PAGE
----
Stopping Sewer Overflows

A new system uses sensors on manhole covers to monitor water levels

Sewer overflow was the topic of a recent article by the Atlantic Cities.

According to the article, the Environmental Protection Agency (EPA) estimates that more than 40 million Americans living in 770 communities––mostly in the Northeast, Great Lakes and Pacific Northwest––still rely on combined sewers. Because these water management systems collect sewage and storm water runoff in the same network of pipes, heavy storms will overwhelm them and bacteria and toxic chemicals will be discharged.

In 1994, the EPA required these municipalities to make improvements to reduce overflows and health concerns. Six years later, Congress required municipalities to comply as part of the Clean Water Act. Many major cities have since begun planning for hundred-million-dollar fixes, addressing failing pipes and networks as well as system overflows.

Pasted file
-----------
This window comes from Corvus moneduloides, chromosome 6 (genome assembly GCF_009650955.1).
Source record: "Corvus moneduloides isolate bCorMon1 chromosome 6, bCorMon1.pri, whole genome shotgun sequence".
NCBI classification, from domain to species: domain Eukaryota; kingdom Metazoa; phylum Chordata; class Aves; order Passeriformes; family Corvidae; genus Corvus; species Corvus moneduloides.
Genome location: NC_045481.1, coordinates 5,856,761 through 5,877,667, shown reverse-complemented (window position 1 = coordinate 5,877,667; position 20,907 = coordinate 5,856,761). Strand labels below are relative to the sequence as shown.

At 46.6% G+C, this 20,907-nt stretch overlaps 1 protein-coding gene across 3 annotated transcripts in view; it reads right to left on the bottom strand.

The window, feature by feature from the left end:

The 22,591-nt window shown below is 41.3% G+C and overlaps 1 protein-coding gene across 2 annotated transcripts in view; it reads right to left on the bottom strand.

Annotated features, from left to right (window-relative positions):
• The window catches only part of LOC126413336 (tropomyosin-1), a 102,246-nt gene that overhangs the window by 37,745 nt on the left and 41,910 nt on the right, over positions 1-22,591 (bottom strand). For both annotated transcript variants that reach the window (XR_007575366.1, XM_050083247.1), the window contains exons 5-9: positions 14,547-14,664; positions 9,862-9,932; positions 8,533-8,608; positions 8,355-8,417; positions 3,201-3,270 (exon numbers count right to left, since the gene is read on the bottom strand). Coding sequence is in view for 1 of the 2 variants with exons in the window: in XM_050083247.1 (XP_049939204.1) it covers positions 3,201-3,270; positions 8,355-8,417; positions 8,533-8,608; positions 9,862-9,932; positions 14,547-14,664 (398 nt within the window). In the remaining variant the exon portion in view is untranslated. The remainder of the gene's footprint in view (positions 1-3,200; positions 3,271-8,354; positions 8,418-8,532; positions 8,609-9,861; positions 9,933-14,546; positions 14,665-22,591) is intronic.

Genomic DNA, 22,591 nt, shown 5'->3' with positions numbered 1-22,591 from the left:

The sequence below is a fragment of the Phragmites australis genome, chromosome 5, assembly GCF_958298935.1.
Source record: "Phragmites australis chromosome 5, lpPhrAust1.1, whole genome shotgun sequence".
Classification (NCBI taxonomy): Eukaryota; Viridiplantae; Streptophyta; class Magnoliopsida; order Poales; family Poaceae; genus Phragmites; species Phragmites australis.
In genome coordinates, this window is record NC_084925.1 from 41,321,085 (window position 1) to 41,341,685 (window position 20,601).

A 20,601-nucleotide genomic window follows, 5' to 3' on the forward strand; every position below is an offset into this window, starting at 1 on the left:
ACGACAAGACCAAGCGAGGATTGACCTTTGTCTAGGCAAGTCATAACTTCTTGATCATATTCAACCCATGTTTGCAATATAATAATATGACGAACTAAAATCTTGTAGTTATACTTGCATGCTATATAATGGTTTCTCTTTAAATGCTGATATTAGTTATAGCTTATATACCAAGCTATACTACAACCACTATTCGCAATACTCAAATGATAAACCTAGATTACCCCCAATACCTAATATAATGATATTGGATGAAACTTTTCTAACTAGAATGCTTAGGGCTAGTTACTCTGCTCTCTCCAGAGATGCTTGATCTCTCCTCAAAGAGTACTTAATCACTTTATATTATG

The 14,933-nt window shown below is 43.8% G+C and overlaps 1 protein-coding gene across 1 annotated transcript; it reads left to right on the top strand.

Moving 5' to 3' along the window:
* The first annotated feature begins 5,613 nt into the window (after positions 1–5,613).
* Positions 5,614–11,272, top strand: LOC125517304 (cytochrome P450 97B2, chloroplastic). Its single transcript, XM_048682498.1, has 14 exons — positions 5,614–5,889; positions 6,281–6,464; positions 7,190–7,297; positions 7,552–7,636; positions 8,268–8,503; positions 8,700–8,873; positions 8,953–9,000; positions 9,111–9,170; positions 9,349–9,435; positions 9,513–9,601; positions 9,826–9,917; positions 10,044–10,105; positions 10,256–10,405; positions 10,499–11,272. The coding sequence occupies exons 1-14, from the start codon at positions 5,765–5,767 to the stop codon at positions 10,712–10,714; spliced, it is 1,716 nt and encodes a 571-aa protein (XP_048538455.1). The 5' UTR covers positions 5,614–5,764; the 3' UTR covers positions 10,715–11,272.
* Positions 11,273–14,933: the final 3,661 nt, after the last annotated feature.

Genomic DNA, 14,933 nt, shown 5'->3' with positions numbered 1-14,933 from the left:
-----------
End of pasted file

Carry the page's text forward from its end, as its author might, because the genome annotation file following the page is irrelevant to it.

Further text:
In an effort to develop more affordable and effective methods of compliance, EmNet’s Combined Sewer Overflow Network relies on wireless sensors installed on the underside of manhole covers to monitor water levels at various points across a city. The sensors broadcast data via simple radio waves to a central monitoring facility and can send messages telling smart valves to open or shut during times of peak water flow.

When EmNet was formed in May 2004, scientists estimated that combined sewer overflows result in the release of 850 billion gal of untreated wastewater each year, leading to contaminated drinking water and human and animal sickness.

To read the full story on Atlantic Cities, click here.

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